Baghdad, Iraq The Iraqi government on Thursday announced an ambitious plan for improved border protection and intelligence gathering and for the formation of an elite Iraqi force to prepare the embattled country for an eventual drawdown of American troops.
Iraqi Prime Minister Ibrahim al-Jaafari's announcement of the 12-point security program follows a particularly bloody week for U.S. forces battling Sunni Muslim insurgents in western Iraq. At least 24 Marines have been killed in action in the past week, underscoring the sophistication and persistence of an enemy that fledgling Iraqi forces are so far unable to combat on their own.
President Bush, speaking in Crawford, Texas, dismissed a threat by Ayman al-Zawahri, the No. 2 al-Qaida leader, to kill tens of thousands of U.S. troops in Iraq.
"We will stay the course," Bush said. "We will complete the job in Iraq. And the job is this: We'll help the Iraqis develop a democracy."
Bush also expressed condolences for the families of the Marines killed in Iraq.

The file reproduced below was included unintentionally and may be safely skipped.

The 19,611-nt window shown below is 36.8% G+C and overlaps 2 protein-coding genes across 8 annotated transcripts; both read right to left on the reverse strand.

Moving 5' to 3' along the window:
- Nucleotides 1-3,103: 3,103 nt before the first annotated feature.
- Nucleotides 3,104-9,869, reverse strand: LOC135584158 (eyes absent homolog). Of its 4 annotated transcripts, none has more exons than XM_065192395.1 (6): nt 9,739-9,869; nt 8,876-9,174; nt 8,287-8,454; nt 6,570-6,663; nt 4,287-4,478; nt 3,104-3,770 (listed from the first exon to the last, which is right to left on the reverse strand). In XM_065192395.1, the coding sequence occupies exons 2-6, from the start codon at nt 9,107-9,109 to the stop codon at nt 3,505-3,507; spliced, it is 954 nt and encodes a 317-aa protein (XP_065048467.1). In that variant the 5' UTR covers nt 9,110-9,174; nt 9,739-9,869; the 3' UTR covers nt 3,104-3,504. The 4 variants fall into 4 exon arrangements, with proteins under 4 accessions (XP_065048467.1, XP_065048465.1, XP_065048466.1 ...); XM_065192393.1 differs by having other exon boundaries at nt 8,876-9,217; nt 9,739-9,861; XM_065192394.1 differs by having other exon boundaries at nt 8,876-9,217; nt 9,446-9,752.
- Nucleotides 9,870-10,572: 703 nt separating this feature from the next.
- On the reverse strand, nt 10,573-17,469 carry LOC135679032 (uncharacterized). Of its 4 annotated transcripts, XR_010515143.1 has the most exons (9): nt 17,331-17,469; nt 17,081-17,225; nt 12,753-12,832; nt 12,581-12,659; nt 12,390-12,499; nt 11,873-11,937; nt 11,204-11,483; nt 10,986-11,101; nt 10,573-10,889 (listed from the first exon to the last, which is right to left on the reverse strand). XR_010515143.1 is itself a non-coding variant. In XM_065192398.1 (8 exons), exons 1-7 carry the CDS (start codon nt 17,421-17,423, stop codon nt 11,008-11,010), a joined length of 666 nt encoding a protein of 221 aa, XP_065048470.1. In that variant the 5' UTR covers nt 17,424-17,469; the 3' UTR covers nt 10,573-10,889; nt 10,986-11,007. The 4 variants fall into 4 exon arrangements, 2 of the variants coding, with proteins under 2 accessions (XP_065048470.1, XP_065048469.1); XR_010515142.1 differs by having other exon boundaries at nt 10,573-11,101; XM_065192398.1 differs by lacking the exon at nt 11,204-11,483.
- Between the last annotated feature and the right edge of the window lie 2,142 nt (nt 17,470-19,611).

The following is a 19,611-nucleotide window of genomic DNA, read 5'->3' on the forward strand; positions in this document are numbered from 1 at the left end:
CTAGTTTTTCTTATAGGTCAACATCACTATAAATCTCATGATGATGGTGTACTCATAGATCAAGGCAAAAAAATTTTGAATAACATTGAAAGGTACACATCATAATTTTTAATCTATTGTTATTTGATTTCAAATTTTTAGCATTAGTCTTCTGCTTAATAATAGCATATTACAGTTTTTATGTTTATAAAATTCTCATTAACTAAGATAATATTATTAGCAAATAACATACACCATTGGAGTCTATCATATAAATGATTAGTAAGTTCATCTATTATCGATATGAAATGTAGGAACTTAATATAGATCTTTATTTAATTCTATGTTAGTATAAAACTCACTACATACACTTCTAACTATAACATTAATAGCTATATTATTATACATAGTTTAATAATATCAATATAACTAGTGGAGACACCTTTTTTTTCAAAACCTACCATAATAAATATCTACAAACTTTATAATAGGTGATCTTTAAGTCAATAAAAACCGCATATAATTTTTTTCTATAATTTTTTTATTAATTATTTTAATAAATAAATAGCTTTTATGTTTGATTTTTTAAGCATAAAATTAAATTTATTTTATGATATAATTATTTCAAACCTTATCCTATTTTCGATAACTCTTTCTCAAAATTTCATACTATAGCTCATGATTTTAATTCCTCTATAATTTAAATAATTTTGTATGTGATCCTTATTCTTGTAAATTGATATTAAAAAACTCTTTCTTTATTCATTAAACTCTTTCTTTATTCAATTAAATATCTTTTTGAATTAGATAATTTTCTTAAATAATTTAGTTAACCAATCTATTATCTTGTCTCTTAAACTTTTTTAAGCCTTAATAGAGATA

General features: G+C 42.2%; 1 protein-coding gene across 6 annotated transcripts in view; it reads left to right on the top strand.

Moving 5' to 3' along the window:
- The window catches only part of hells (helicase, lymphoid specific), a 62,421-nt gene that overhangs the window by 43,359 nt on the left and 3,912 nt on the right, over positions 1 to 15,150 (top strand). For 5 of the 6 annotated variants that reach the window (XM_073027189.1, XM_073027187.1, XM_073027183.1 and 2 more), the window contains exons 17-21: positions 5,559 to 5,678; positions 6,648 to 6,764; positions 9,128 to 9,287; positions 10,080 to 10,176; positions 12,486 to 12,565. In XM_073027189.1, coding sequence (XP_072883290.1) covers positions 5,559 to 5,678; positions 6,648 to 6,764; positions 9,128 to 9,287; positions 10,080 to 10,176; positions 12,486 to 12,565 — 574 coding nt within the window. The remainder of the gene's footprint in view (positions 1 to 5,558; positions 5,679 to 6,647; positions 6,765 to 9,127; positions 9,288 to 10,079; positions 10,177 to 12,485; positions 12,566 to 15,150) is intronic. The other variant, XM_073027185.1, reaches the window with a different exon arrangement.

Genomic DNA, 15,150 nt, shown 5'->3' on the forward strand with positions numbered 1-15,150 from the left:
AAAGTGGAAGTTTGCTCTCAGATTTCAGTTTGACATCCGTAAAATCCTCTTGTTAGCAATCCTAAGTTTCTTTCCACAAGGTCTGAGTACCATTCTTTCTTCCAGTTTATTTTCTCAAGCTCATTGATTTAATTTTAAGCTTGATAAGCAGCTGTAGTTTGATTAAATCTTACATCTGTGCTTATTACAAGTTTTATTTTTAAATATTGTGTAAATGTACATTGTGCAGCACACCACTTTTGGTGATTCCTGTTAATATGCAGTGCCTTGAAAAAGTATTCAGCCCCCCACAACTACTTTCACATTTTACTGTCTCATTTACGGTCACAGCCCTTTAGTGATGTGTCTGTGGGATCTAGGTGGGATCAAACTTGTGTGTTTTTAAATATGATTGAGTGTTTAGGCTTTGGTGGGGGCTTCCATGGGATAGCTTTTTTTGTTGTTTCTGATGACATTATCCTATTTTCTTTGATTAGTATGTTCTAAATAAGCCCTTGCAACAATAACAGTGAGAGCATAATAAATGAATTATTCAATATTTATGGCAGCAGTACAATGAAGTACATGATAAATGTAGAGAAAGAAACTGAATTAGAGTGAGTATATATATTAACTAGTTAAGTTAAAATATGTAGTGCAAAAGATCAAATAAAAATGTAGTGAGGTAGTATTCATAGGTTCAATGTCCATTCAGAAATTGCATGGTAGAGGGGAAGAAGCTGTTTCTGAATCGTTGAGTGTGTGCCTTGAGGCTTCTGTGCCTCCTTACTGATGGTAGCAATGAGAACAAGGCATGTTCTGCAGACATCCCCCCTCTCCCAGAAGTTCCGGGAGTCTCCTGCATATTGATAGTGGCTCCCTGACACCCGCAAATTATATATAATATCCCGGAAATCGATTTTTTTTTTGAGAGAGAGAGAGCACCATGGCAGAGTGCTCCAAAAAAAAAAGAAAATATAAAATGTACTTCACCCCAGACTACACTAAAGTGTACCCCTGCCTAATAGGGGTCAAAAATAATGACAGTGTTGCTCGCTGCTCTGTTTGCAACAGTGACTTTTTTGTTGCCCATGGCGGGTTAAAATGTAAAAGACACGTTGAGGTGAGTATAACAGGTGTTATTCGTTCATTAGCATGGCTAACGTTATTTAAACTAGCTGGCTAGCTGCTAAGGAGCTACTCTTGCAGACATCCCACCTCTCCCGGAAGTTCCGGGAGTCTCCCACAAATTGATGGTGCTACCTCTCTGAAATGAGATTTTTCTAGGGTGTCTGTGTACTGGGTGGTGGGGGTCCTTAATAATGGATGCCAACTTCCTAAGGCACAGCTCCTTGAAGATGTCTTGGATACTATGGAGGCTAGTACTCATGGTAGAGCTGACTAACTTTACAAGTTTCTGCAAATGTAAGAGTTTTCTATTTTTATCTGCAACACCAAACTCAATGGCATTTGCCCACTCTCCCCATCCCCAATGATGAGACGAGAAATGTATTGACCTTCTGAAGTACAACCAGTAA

"I hope they can take comfort in the fact that millions of their fellow citizens pray for them. I hope they also take comfort in the understanding that the sacrifice was made in a noble cause," Bush said.
In Baghdad, al-Jaafari said multinational forces would stay in Iraq.
Also on Thursday, the U.S. military said three soldiers died when their vehicle was hit by a car bomb in southwest Baghdad on Wednesday night and that a Marine was shot to death in Ramadi, the capital of the volatile Anbar province west of Baghdad.
The Marine was killed Wednesday, the same day 14 other Marines and their Iraqi translator died in the town of Haditha when their armored vehicle was ripped apart in the deadliest roadside bombing of a U.S. combat vehicle since the war began.
On Monday, six Marines died near Haditha when their foot patrol came under small-arms fire, and a Marine fighting near Hit was killed by a suicide car bombing.